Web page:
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Ancestors of Amy Russell Tolbert



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Robert De Tibetot (Tiptoft), 3rd Baron and Margaret Deincourt, Baroness Tiptoft




Husband Robert De Tibetot (Tiptoft), 3rd Baron 1

           Born: 
     Christened: 11 Jun 1341 - Nettlestead, Suffolk, England
           Died: 1372 - Nettlestead, Suffolk, England
         Buried: 
            AFN: G48B-ZX


         Father: John I De Tibetot, Baron (1313-1367) 1
         Mother: Margaret (Margery) de Badlesmere, Baroness Ros (Abt 1315-1363) 1


       Marriage: Abt 1365




Wife Margaret Deincourt, Baroness Tiptoft 1

           Born: Abt 1341 - Nettlestead, Suffolk, England
     Christened: 
           Died: 
         Buried: 
            AFN: G48C-03



Children
1 F Margaret De Tibetot, Baroness Scrope 1

           Born: Cal 1366 - Christ Church, London, Middlesex, Eng (Age 6 In 1372)
     Christened: 
           Died: 14 May 1431 - Prob. Eng
         Buried: 1431 - Christ Church, London, Middlesex, England
            AFN: 9G8C-ZL



2 F Millicent Tiptoft 1

           Born: 12 Apr 1368 - Nettlestead, Suffolk, Eng
     Christened: 
           Died: 25 Aug 1446 - Caistor Castle, Norfolk, Eng
         Buried: Aug 1446 - St Benet, Holme, Norfolk, England



3 F Elizabeth De Tibetot, Baroness Despencer 1

           Born: Cal 1370 - Of Nettlestead, Suffolk, Eng (Age 2 In 1372)
     Christened: 
           Died: 20 Apr 1478 - Prob. Eng
         Buried:  - Grey Friars, Ipswich, Suffolk, England




General Notes: Wife - Margaret Deincourt, Baroness Tiptoft

CONFLICT: Ancestral Roots states DEINCOURT Ancestral file states PEINCOURT
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Robert Willoughby, First Baron Willoughby of Eresby and Margaret Deincourt




Husband Robert Willoughby, First Baron Willoughby of Eresby

           Born: Abt 1271 - Cumberworth, , Lincolnshire, England
     Christened: 
           Died: Bef 25 Mar 1317
         Buried: 


         Father: Sir William de Willoughby (Abt 1245-1306)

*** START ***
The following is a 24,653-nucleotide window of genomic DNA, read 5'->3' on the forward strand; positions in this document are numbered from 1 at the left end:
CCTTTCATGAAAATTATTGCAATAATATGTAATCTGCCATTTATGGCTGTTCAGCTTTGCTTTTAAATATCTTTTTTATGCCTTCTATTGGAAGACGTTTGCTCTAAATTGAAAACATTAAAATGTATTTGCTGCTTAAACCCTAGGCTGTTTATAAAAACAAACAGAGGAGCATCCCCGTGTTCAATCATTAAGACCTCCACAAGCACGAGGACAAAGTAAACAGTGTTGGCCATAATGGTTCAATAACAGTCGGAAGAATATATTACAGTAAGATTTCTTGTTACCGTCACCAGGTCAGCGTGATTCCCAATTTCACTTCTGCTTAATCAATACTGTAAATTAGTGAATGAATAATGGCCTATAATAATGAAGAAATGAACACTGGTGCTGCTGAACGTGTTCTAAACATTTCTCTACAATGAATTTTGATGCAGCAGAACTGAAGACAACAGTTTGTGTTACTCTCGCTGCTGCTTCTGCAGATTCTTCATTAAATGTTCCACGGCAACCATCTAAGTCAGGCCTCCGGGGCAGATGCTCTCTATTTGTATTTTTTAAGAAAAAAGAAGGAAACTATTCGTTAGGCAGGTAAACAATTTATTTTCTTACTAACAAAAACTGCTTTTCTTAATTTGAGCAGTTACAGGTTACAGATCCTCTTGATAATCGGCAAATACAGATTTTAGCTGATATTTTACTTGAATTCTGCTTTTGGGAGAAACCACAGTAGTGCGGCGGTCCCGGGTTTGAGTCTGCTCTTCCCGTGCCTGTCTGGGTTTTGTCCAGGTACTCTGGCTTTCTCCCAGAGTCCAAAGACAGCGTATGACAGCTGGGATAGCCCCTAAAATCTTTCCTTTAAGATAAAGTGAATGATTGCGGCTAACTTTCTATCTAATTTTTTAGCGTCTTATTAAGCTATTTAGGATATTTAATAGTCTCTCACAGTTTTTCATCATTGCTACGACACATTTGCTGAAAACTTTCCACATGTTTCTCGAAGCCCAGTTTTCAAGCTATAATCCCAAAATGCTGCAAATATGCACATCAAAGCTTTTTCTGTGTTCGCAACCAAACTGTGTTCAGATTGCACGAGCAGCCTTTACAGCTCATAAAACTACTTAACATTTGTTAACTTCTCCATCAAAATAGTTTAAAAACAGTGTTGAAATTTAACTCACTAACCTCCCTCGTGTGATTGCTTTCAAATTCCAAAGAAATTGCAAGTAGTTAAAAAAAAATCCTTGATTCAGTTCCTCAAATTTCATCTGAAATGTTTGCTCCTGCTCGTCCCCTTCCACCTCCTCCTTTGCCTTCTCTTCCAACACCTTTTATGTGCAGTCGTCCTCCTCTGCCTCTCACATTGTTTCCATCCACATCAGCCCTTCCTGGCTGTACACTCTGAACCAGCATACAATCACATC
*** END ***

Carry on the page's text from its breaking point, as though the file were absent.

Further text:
Mother: Alice Beke (Abt 1250-Bef 1311)


       Marriage: Abt 1303




Wife Margaret Deincourt

           Born: Abt 1275
     Christened: 
           Died: Bef 18 Oct 1333
         Buried: 



Children
1 M John Willoughby, Second Baron Willoughby of Eresby

           Born: 6 Jan 1304
     Christened: 
           Died: 13 Jun 1349
         Buried: 
         Spouse: Joan Roscelyn (Abt 1305-After 1354)



2 F Joan Willoughby

           Born: 
     Christened: 
           Died: 
         Buried: 




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Francis Thorton and Joan Delaryver/ de Lovier




Husband Francis Thorton

           Born: 1498 - East Newton, East Riding, Yorkshire, England
     Christened: 
           Died: 12 Apr 1566 - , , Yorkshire, England
         Buried: 


         Father: Robert Thorton (Abt 1454-      )
         Mother: Joan/Jane Layton (1458-      )


       Marriage: 




Wife Joan Delaryver/ de Lovier

           Born: 1498 - England
     Christened: 
           Died: 
         Buried: 



Children
1 M William Thorton I

           Born: 1530 - , , Yorkshire, England
     Christened: 
           Died: 30 May 1600 - England
         Buried: 
         Spouse: Barbara Westby/Westly (1539-      )




General Notes: Husband - Francis Thorton

Francis Thornton's estate in Yorkshire was called "The Hills".


General Notes: Wife - Joan Delaryver/ de Lovier

She supposedly was a descendant of William I of England.
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Francis DeLoach and Averilla DeLoach




Husband Francis DeLoach

           Born: Abt 1710 - , Isle of Wight, Virginia, USA
     Christened: 
           Died: Abt 1770 - Northhampton, North Carolina
         Buried: 


         Father: William DeLoach (Abt 1678-1746)
         Mother: Eleanor Collins (Abt 1683-1750)


       Marriage: 21 Dec 1848 - Greene Co, TN 2




Wife Averilla DeLoach